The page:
We weren’t doing anything wrong. We weren’t drinking or doing drugs. We were good kids hanging out on the last night of summer. But that Sunday night of Labor Day weekend 30 years ago ended in a way we never could have predicted.
It was eight kids in a Toyota pick-up truck versus an unforgivably curvy, country road. Two were up front and six of us were in the back. It was a beautiful summer night. We were young. We were having fun together. A ride anywhere with the breeze blowing back our hair was excitement enough for us.
Before we left I told my friend Brian that he and Peter had the safest seats. They were sitting against the truck cab window below the roll bar. I don’t even know why I said it. But I’d never forget what Brian said. He said he’d switch with me.
I had known Brian since we were five years old. He was nice. I mean it. Nice. In every way a boy could be nice. There was something innately good about him. Ask anyone. I knew he’d switch with me. Of course he would. But, I said I was fine. Maybe because I didn’t want to seem scared or make him move. He seemed happy next to Peter. Besides, what did it matter? We were going for a short ride.
Only it did matter. It’s why I’m writing this and Brian has been gone for 30 years.
There are things you will never forget about an accident like that one. You’ll never forget the things that were said before. You’ll never forget the moment the truck lunged down the driveway and turned right onto Yankee Peddler Path. You’ll never forget how you were nervous we were going too fast, but figured you were just being a wimp. You’ll never forget the feeling of the wheels sliding out from underneath you….how impossibly long that felt, like it was happening in slow motion, like there was time to stop what would come next. You’ll never forget the sounds of a one-ton vehicle flipping over. You’ll never forget the very clear, and yet, almost unimportant, calm understanding that you are going to die.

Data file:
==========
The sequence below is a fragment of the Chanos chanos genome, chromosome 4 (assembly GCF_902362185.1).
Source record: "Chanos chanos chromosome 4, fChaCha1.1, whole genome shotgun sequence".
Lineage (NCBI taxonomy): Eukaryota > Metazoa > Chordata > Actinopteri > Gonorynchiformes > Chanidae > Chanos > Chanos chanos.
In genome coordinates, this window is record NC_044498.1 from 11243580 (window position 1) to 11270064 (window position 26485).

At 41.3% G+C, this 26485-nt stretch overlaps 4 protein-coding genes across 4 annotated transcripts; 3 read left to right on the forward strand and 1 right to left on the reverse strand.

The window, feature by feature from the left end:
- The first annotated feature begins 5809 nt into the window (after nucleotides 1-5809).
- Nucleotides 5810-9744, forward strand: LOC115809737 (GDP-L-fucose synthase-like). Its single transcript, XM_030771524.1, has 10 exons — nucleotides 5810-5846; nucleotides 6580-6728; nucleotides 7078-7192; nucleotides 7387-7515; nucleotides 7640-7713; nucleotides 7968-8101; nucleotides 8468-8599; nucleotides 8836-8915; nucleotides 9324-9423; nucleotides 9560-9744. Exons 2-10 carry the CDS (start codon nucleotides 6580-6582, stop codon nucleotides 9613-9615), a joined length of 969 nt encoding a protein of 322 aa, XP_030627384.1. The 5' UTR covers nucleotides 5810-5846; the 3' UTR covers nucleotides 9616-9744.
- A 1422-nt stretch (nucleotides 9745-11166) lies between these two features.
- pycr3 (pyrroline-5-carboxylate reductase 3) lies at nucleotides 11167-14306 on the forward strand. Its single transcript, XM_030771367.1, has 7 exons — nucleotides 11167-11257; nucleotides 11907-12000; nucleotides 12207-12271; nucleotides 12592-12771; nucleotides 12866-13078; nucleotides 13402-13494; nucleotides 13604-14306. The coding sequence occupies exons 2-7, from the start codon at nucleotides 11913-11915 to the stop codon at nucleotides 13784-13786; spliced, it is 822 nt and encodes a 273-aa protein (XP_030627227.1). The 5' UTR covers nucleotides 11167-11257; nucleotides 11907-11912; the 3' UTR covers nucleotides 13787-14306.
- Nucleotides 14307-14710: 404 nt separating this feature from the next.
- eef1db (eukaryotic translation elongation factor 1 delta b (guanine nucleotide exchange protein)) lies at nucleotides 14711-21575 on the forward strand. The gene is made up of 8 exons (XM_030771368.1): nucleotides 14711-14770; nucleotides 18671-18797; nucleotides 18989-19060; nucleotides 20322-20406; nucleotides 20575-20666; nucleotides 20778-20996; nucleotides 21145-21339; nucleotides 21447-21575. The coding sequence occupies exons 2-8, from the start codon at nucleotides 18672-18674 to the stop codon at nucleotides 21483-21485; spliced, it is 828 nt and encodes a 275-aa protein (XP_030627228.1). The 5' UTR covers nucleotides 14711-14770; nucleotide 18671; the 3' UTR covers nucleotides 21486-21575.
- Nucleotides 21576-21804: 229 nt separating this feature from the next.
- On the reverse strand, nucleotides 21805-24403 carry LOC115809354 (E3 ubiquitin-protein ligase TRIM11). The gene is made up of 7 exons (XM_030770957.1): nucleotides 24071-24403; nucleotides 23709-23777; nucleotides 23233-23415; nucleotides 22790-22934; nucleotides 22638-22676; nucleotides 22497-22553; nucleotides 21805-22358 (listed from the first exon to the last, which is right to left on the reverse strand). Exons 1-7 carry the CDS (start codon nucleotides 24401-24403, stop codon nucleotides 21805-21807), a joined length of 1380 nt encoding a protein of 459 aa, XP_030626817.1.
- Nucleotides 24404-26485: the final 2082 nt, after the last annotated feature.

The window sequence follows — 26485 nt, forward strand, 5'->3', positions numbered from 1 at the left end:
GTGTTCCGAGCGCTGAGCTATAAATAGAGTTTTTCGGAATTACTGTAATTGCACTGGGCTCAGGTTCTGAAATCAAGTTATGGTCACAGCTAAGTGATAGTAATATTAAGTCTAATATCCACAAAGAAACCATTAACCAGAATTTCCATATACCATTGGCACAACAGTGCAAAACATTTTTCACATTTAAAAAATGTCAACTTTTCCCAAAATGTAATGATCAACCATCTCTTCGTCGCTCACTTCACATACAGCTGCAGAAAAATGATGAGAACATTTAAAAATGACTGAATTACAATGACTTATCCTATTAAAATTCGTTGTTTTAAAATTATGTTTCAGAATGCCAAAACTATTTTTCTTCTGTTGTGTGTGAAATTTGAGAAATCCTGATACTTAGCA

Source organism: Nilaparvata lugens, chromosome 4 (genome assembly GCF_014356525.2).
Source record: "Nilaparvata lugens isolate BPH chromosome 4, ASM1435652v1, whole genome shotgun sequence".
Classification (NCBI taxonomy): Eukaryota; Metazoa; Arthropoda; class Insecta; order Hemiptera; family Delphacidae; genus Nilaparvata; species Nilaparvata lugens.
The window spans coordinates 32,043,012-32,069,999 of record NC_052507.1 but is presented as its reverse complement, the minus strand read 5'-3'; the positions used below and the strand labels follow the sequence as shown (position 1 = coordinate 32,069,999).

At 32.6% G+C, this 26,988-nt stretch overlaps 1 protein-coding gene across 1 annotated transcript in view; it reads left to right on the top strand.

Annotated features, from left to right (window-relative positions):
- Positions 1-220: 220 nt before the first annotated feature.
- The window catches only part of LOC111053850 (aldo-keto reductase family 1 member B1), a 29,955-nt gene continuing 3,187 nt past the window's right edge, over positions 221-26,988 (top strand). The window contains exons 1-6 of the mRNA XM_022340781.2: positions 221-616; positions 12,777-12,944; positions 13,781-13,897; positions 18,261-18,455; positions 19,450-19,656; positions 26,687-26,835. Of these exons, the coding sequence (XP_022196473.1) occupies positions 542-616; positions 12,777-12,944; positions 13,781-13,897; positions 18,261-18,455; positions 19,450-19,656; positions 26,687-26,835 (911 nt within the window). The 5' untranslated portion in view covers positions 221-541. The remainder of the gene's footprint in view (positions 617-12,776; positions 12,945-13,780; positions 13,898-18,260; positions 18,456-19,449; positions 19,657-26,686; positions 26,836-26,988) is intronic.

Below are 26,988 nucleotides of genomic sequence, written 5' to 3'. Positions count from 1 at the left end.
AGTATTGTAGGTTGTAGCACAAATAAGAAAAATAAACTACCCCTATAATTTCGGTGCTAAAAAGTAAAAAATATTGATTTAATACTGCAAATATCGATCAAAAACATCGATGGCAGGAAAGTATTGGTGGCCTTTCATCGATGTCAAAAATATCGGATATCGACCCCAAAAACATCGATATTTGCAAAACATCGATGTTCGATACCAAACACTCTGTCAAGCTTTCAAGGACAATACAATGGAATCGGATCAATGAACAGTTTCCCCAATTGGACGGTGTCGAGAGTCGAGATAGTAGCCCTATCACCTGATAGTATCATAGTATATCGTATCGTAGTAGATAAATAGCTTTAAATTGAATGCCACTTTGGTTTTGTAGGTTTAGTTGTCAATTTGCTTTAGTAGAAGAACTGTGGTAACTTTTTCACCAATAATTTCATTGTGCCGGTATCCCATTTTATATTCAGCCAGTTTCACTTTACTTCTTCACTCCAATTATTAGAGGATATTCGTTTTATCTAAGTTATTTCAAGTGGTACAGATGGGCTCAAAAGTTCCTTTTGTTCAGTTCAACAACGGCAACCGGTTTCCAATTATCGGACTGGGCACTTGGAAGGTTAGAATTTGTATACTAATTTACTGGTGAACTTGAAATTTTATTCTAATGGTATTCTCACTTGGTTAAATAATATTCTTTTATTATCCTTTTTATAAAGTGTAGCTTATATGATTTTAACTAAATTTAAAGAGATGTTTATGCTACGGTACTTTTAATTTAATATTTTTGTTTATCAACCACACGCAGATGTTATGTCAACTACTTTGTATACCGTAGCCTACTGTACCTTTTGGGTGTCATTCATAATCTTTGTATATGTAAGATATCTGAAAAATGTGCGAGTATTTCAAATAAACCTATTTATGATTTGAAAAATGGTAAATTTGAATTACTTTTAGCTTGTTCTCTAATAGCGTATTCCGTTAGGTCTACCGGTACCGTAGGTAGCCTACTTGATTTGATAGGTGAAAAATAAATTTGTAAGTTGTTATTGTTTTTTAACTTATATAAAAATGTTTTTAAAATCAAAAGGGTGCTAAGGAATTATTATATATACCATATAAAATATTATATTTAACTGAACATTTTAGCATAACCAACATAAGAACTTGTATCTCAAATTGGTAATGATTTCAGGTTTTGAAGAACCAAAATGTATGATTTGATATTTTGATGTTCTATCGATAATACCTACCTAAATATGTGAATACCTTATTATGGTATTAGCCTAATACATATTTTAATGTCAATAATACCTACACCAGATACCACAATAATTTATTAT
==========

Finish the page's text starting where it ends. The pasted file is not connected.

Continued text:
But what you’ll really never forget is the silence. Once the truck came to the final landing spot, there was silence. A quiet from briefly losing consciousness, maybe, but no. The quiet was this lag of time where the accident was over, but the speed of life hadn’t caught up to it yet. As if it was too horrible for life to recognize it just yet, so it waited to collect itself. You’ll never forget that, just briefly, the world stopped spinning.
Then life catches up. The quiet is invaded by sirens, shouts, neighbors coming to help, and screams for help from a friend pinned under the truck. Chaos.